Fulton County's new sustainability plan sets climate change mitigation as No. 1 goal

By David Pendered

Climate change mitigation is the No. 1 priority named in the sustainability program approved unanimously by Fulton County’s Board of Commissioners. The measure is strongly endorsed by environmentalists and members of a citizen panel that contributed to the document.

Appalachian creek

Fulton County’s newly adopted sustainabilty program touts the natural beauty of the region that’s located in the foothills of the Appalachian Mountains. Credit: David Pendered

The commission voted unanimously June 5 to adopt a program that establishes specific priorities that are to:

  • “Reduce energy and water consumption by 20 percent for all county-owned facilities based on the consumption rate for 2018 (baseline year) by year 2025;
  • “Improve air quality by increasing green spaces on the county’s capital projects; increase alternative fuel vehicle fleet, green commuting alternatives, and safe access to transportation for pedestrians and bicyclists at county sites; increase recycling efforts, composting and alternate disposal options at county buildings and on capital projects by year 2025;
  • “Empower employees and residents with education through various means of outreach about the county’s sustainability commitment to the environmental and economic benefits of green practices.”

The entity that helped craft the program, the Fulton County Citizens Commission on the Environment, was created in 1995 to establish environmental policies. Member Lynn McIntyre said in an email Monday the plan culminates a year’s worth of work on an effort that was started almost a decade ago.

The program represents the government’s commitment to addressing environmental concerns of the county’s residents.

“It is needed for Fulton County citizens who expect government to provide the leadership to move us forward on critical environmental challenges,” McIntyre said. “Long term, we know this plan will meet several key strategic goals, such as ‘all people are healthy.’ It is road map for the future and we are happy to have contributed to the effort.”

The trend line that Fulton’s program represents is heading in the right direction, Jennette Gayer, executive director of Environment Georgia said Monday in an email. A major first step up this line occurred earlier this year, when Atlanta adopted a sustainability platform in March that calls for a 100 percent transition to clean energy.

“I’m glad to see a plan with clear metrics on a broad array of issues coming form Fulton County,” Gayer said. “As we see more and more counties and cities adopt ambitious 100 percent clean and renewable energy goals I hope Fulton’s plan and their successes will lay the groundwork for bigger and bolder actions from the county.”

In addition, a cover letter posted on the document by commissioners commits the leadership of Georgia’s most-populated county to environmental stewardship.

The six priorities outlined in the county’s plan, 2019 Sustainability Plan + Resilience, are named as:

  • Climate change mitigation;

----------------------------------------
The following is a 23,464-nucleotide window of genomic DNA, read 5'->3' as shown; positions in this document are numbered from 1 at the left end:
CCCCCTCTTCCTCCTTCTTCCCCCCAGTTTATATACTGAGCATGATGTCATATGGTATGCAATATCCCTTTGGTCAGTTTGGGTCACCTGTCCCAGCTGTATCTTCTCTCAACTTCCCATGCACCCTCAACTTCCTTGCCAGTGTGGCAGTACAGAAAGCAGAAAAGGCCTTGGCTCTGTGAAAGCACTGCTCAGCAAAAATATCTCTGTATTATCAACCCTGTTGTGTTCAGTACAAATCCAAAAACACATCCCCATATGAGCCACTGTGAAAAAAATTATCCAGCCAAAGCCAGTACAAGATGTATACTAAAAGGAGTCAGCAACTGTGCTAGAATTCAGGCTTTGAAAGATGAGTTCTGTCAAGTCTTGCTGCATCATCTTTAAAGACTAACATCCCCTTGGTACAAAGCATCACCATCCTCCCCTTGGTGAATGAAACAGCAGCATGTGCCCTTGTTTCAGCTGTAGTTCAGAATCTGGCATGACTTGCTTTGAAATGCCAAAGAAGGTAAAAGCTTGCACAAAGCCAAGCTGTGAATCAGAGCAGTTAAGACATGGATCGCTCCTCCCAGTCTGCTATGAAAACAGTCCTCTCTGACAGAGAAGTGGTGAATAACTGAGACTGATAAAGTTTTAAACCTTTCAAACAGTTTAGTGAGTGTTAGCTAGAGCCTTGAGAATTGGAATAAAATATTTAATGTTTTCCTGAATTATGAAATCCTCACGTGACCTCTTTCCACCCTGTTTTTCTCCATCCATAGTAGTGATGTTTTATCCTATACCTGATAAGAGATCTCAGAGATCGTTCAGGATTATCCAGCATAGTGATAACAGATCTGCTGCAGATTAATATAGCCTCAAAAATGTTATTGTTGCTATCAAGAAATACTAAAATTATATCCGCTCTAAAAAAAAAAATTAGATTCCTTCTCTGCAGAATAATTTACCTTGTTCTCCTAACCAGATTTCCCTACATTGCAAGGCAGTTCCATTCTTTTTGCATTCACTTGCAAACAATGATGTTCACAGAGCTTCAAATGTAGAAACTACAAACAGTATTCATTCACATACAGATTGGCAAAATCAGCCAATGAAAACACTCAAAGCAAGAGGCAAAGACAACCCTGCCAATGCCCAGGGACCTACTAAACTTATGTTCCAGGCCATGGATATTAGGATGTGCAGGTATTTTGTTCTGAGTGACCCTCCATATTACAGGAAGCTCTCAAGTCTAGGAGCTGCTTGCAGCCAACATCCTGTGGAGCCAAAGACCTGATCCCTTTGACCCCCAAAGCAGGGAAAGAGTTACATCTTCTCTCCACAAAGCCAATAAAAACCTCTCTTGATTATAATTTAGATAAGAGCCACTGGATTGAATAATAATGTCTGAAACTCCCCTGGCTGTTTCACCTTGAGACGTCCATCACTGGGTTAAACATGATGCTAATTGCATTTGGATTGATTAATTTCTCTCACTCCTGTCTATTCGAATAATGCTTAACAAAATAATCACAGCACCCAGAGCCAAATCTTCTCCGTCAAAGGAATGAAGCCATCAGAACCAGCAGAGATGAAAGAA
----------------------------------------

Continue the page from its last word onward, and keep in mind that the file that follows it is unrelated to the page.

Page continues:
• Social equity and smart transit;
  • High-performance county infrastructure;
  • Education, outreach and green jobs training/placement;
  • Fostering partnerships for plan implementation;
  • Budgetary appropriation for implementation of the plan.

Fulton County Chairman Robb Pitts commended the plan in a statement:

“[T]his board again showed its commitment to the future of Fulton County,” Pitts said. “It is our civic duty to our current and future constituents to do everything in our power to take care of our planet and its natural resources. By adopting this Sustainability Plan, we are taking responsibility for our environmental impact and ensuring that our environment is considered in every decision.”

An introductory letter signed by all six commissioners begins by locating Fulton County in the verdant foothills of the Appalachian Mountains. Then it observes:

  • “Preserving these breathtaking natural resources, including our economic and social stature, now and in the future is the collective vision we have for our communities. Sustainability begins by developing a collective idea of what we want to be, then taking actionable steps toward making that vision a reality for all, making Fulton County one of the best places to live, work and visit…./”
    “Our top priority is to lead a path of transformation, enhancing sustainability and resilience during the next five years and beyond. We are making sustainability and resilience a reality in Fulton County where all can thrive and be a legacy for the future….
  • “Our top priority is to lead a path of transformation, enhancing sustainability and resilience during the next five years and beyond. We are making sustainability and resilience a reality in Fulton County where all can thrive and be a legacy for the future.”

 

David Pendered, Managing Editor, is an Atlanta journalist with more than 30 years experience reporting on the region’s urban affairs, from Atlanta City Hall to the state Capitol. Since 2008, he has written for print and digital publications, and advised on media and governmental affairs. Previously, he spent more than 26 years with The Atlanta Journal-Constitution and won awards for his coverage of schools and urban development. David graduated from North Carolina State University and was a Western Knight Center Fellow. David was born in Pennsylvania, grew up in North Carolina and is married to a fifth-generation Atlantan.

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